Udon no Kuni no Kiniro Kemari (Poco’s Udon World)
Available on: Crunchyroll
This slot was a tossup between Poco’s Udon World and the somewhat similar Sweetness & Lightning. Both focus on an adult man, well into the career of his choice, living alone with a small child. In Sweetness & Lightning’s case, this is his daughter, and in Poco’s, it is a mythical shape-shifting Tanuki. If you just want a dose of cute, both shows will work fine for your purposes, but neither is without its own pros and cons. Sweetness and Lightning can be a little more feels-y, but the episodic structure is much more formulaic and has a chance to lose viewer interest over the course of repetition.
Poco’s Udon World, on the other hand, spends a lot more time telling a likeness of a story, and fleshing out the myriad grown-up characters. Each major adult in the show will generally get some sort of flashback or focus episode to help understand them and what makes them tick, such that the ultimate climax does not feel unearned. And of course, otherwise, there’s an adorable kid to fawn over if all else fails. If you crave those fluffy feelings that only these types of shows can create, give it a shot.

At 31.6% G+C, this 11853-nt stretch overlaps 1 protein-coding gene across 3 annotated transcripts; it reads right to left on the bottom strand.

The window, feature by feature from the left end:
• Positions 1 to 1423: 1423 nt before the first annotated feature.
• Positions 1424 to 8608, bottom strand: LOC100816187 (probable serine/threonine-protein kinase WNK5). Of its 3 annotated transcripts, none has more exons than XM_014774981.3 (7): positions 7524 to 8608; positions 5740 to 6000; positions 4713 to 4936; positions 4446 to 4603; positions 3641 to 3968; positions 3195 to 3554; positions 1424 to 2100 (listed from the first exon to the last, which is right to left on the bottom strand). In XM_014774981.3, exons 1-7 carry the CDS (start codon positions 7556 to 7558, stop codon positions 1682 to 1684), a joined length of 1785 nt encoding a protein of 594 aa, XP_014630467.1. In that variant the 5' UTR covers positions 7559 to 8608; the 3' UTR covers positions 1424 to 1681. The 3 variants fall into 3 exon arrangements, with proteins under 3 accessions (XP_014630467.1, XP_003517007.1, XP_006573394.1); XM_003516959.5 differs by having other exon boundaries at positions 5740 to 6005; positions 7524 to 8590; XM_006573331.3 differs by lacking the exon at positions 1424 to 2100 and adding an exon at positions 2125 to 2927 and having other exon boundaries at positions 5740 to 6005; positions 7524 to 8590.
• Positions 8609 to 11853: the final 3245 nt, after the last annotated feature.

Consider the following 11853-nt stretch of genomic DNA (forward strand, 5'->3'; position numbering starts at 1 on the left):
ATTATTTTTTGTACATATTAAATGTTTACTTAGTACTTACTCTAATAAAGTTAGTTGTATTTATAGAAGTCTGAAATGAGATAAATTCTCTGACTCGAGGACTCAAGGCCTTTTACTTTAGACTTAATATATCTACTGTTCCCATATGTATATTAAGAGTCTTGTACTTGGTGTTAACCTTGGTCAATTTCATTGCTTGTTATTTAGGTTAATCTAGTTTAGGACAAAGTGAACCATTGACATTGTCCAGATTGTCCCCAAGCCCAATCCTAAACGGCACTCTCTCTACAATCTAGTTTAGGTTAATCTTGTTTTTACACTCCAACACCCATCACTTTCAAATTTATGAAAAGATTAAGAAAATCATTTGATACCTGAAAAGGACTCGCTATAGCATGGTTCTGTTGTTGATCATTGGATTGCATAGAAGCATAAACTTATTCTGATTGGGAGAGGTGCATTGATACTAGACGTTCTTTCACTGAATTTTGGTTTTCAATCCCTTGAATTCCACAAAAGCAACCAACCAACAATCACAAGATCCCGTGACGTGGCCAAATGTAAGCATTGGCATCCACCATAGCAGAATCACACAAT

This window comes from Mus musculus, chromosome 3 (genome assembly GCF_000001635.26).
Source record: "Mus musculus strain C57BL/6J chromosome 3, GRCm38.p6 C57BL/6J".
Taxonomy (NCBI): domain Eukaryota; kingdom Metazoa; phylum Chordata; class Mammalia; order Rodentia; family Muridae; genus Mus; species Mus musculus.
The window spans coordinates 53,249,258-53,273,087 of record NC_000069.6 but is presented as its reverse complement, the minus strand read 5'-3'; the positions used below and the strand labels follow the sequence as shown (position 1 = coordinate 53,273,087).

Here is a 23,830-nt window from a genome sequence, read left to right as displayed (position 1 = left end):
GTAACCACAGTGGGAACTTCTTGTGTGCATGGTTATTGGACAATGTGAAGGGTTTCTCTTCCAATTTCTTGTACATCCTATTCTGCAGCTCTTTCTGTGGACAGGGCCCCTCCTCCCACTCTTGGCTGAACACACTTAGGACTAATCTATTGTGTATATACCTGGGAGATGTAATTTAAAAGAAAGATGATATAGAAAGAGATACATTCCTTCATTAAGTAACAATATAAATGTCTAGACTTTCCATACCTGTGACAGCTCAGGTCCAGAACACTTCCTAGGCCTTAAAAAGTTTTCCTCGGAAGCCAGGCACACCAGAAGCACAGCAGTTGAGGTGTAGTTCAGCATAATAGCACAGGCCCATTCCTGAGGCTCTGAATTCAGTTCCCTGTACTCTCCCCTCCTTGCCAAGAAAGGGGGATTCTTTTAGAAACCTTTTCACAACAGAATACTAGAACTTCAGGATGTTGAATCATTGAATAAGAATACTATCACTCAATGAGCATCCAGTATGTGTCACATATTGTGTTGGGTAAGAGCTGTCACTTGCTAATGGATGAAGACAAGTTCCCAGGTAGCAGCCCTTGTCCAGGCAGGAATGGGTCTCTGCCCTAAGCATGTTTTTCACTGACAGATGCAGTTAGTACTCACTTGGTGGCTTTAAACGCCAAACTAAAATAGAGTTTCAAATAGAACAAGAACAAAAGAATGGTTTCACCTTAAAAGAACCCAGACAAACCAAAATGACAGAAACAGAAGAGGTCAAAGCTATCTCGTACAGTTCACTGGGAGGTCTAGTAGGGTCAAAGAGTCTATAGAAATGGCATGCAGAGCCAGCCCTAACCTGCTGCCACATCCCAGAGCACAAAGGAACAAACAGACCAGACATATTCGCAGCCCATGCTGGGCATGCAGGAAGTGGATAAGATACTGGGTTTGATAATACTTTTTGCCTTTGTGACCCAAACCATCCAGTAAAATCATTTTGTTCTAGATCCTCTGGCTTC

Tales of Zestiria the X
This anime is adapted from the video game with which it shares its name, and it’s not hard to describe the appeal: ufotable. I won’t put up any pretense, that’s the only reason it made the list. The story is workable but unremarkable, and the characters fairly one-note, so it has to lean very heavily on its visual presentation; that is, its effects, backgrounds and animation, which is fine by me. I love the digitally-drenched ufotable aesthetic. Action scenes burst with flashes and colors, while everyday conversations will be basked in glittering light and realistic shadow. Even their CGI is constantly the industry frontrunner. So while I cannot recommend Tales of Zestiria if you want anything more than pretty pictures, I would highly recommend it if you are into pretty pictures, and can tolerate a lackluster plot for the sake of them.